3D SEISMIC MODELING AND DEPTH MIGRATION COMBINING THE EXTRAPOLATION OF UPGOING AND DOWNGOING WAVEFIELDS The 3D acoustic wave equation is generally solved using finite difference schemes on the mesh which defines the velocity model. However, when numerical solution of the wave equation is done by finite difference schemes, attention should be taken with respect to dispersion and numerical stability. To overcome these problems, one alternative is to solve the wave equation in the Fourier domain. This approach is stabler and makes possible to separate the full wave equation in its unidirectional equations. Thus, the full wave equation is decoupled in two first order differential equations, namely two equations related to the vertical component: upgoing (Z) and downgoing (+Z) unidirectional equations. Among the solution methods, we can highlight the SplitStepPlusInterpolation (SSPSPI). This method has been proven to be quite adequate for migration problems in 3D media, providing satisfactory results at low computational cost. In this work, 3D seismic modeling is implemented using Huygensâ€™ principle and an equivalent simulation of the full wave equation solution is obtained by properly applying the solutions of the two uncoupled equations. In this procedure, a point source wavefield located at the surface is extrapolated downward recursively until the last depth level in the velocity field is reached. A second extrapolation is done in order to extrapolate the wavefield upwards, from the last depth level to the surface level, and at each depth level the previously stored wavefield (saved during the downgoing step) is convolved with a reflectivity model in order to simulate secondary sources. To perform depth prestack migration of 3D datasets, the decoupled wave equations were used and the same process described for seismic modeling is applied for the propagation of sources and receivers wavefields. Thus, depth migrated images are obtained using appropriate image conditions: the upgoing and downgoing wavefields of sources and receivers are correlated and the migrated images are formed. The seismic modeling and migration methods using upgoing and downgoing wavefields were tested on simple 3D models. Tests showed that the addition of upgoing wavefield in seismic migration, provide better result and highlight steep deep reflectors which do not appear in the results using only downgoing wavefields.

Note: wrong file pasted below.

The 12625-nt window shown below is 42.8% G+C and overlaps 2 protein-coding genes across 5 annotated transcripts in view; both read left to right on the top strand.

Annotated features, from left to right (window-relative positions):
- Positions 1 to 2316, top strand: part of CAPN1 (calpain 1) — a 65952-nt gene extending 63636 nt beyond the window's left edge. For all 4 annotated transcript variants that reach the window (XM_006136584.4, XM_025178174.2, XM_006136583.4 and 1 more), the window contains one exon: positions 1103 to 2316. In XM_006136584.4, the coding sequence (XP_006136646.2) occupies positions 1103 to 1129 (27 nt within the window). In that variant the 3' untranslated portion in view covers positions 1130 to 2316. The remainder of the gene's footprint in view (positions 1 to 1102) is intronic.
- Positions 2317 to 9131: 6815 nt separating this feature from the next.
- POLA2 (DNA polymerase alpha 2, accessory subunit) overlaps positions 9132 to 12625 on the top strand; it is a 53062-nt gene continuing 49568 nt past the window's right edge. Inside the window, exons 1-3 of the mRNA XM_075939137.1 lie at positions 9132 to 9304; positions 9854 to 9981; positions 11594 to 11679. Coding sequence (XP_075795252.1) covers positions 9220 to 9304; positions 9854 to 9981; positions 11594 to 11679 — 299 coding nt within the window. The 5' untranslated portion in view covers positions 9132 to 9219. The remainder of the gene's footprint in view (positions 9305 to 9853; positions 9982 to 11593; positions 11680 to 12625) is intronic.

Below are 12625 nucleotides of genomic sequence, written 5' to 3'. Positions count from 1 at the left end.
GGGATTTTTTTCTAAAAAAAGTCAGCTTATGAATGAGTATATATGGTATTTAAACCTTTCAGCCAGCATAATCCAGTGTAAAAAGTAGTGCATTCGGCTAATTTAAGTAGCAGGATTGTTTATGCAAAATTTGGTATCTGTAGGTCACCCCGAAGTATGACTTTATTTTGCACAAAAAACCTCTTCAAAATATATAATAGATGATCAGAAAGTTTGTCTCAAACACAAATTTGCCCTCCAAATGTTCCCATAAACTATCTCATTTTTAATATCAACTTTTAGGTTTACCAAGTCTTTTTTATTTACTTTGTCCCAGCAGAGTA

Artigo em Revista